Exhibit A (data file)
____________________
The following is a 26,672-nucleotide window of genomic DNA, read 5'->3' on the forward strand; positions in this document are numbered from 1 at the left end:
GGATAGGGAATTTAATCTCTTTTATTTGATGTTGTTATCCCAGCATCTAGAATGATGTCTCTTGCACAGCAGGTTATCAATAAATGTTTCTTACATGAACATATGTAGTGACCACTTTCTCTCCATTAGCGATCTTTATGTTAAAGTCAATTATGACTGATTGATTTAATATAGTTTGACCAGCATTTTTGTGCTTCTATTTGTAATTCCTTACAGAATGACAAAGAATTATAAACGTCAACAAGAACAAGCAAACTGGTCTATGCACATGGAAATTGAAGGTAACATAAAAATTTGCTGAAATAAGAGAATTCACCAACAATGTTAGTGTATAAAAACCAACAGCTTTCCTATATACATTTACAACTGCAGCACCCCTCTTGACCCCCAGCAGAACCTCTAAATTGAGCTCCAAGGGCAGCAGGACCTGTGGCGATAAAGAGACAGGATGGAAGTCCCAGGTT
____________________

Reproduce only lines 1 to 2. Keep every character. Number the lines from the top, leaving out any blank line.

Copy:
The following is a 26,672-nucleotide window of genomic DNA, read 5'->3' on the forward strand; positions in this document are numbered from 1 at the left end:
GGATAGGGAATTTAATCTCTTTTATTTGATGTTGTTATCCCAGCATCTAGAATGATGTCTCTTGCACAGCAGGTTATCAATAAATGTTTCTTACATGAACATATGTAGTGACCACTTTCTCTCCATTAGCGATCTTTATGTTAAAGTCAATTATGACTGATTGATTTAATATAGTTTGACCAGCATTTTTGTGCTTCTATTTGTAATTCCTTACAGAATGACAAAGAATTATAAACGTCAACAAGAACAAGCAAACTGGTCTATGCACATGGAAATTGAAGGTAACATAAAAATTTGCTGAAATAAGAGAATTCACCAACAATGTTAGTGTATAAAAACCAACAGCTTTCCTATATACATTTACAACTGCAGCACCCCTCTTGACCCCCAGCAGAACCTCTAAATTGAGCTCCAAGGGCAGCAGGACCTGTGGCGATAAAGAGACAGGATGGAAGTCCCAGGTT